“The science to show whether drinking the contaminated water results in cancers or adverse health effects is just not mature enough.”
Hints? Here’s a hint, Dr. Walters. Perhaps you should actually show up to a CDC/ATSDR CAP meeting. If so, you would have heard of those four new studies in detail. You might have also heard from those who are dying, right now, on your watch. Who knows. Maybe you just might learn something.
There is, in fact, documented proof of high levels of internationally classified known carcinogens present in the base water supply. There are years of CDC/ATSDR studies showing the contamination. There are extensive water modeling reports that provide such data. There is also the fact that the issue was so bad that it became the biggest installation to be listed on the EPA Superfund Site list. Last I checked, Dr. Walters, the EPA does not add sites to that list based on mere hints of contamination.
Studies not mature enough? There are four brand new studies released just this year proving elevated risks of serious cancers and other ailments for marines, civilian DOD workers, pregnant mothers, children and just about every other living thing that spent time aboard that base between 1953-1987 all provide “really solid” evidence.
Thanks to purposeful misinformation media campaigns and the dissemination of the aforementioned training slides throughout the entire VA system, a bias has been inherently created to the detriment of exposure victims seeking help. As a result, the CAP has formally requested that Dr. Walters’ be replaced by a new point person to handle Camp Lejeune needs.
Point 3: Lengthy Claim Processing Delays and High Claim Denial Rates
Claims for Camp Lejeune water contamination are processed by the VA in their Louisville, KY, office. If one digs deeper into the numbers, it becomes all too apparent why many veterans or civilians have not even tried to file claims. It’s also easy to see why very few applicants maintain any faith at all in seeing results from their claims they have submitted. In the same aforementioned article regarding Dr. Walters, the writer does share this fact:
“Through Sept. 30 this year, 16,320 Lejeune vets had applied for VA health care citing the law; only 1,231 were receiving care for one of the toxin-related conditions.”
If you do simple math, that means that roughly 7.5% of claimants actually were approved to receive care. That also means that 92.5% either have yet to hear back, or have been outright denied either for their claim or for care.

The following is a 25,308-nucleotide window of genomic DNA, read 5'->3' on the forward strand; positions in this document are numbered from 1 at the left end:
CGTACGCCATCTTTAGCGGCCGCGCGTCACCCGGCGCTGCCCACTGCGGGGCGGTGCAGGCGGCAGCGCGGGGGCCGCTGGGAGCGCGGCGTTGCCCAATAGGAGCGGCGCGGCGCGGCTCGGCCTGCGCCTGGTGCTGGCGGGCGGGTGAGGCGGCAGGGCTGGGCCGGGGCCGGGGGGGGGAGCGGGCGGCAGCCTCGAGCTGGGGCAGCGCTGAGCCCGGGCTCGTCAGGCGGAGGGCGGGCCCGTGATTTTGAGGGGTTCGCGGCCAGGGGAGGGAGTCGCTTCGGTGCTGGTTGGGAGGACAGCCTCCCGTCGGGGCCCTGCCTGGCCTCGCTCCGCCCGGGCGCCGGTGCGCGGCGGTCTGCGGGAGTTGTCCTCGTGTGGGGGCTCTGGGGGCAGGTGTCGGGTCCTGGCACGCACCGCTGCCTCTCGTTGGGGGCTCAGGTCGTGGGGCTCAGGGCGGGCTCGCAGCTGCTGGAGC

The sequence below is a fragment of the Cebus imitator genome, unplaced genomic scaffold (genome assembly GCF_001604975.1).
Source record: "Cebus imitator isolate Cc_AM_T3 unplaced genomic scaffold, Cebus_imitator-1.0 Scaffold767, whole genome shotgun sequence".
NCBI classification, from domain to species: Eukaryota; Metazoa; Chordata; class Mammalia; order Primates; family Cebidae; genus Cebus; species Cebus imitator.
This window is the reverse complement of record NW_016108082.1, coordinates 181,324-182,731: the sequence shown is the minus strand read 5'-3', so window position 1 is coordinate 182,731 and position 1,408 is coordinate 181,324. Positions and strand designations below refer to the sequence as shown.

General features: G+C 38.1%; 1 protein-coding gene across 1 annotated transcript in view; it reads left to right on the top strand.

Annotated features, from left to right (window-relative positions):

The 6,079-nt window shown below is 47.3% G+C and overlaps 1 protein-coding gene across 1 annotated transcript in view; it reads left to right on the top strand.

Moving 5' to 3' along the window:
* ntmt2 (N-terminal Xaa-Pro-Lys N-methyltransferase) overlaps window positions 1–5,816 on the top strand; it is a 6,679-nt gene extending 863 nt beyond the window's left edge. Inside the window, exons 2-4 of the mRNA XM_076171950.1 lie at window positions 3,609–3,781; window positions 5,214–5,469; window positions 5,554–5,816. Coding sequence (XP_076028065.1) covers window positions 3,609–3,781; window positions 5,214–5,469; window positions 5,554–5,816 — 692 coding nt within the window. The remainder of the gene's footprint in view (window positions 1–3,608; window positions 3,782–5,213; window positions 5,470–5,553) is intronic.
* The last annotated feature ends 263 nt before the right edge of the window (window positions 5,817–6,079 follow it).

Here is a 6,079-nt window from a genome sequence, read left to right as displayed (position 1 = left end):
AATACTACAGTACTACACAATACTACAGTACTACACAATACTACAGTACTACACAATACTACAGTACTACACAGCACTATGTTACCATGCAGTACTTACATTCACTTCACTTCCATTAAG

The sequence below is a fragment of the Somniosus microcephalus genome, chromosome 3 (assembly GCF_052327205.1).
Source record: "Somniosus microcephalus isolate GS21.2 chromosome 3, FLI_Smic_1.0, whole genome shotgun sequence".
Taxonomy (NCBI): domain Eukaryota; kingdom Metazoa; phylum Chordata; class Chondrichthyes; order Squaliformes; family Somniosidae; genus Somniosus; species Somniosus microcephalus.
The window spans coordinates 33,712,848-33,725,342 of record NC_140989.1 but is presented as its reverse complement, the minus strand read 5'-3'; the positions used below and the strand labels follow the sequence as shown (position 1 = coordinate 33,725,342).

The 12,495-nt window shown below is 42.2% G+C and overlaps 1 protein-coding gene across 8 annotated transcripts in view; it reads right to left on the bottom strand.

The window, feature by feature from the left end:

Don’t take our word for it. In a Veterans Today report from July, the author shares some very interesting statistics:
“The VA’s statistics as of January 31, 2014, showed that the VA’s Louisville office had processed 9,703 medical claims, approved 349 (3.6%), and denied 9,354 (96.4%)”
“Statistically speaking”, as Dr. Walters put it earlier, that’s completely unacceptable.
There are so many angles to this mess. Obviously, there is much more to this story than just the three points above. Regardless, one only has to sum up the following:
- The recent VA waiting times scandal
- Massive monetary mismanagement and waste
- A history of bureaucratic red-tape slowing policy execution
- Improper training materials creating bias given to VA workers
- Ongoing resistance to scientific evidence in favor of pursuing protective risk mitigation policies
- Creation of inappropriate interpretation authority and convoluted claims policies by high-level officials to slow or impede claims
- An overall dismissive response to all parties affected in the Camp Lejeune case
Add up all of the above and one can only conclude that the VA certainly does not have a money problem (by the way, their annual budget is now a whopping $154 billion per year). The VA has a management problem. To a large extent, due to the management problem, it also has a culture problem. In slang and in short, it’s “CYA” at the VA.
There’s an old saying about leadership and culture – “A fish rots from the head first.”
There are decades of rot within the VA. Mr. McDonald should start at the top quickly, change the “CYA” culture, and work his way down to completely root it out. That’s the only way both McDonald and the VA can truly achieve meaningful reform.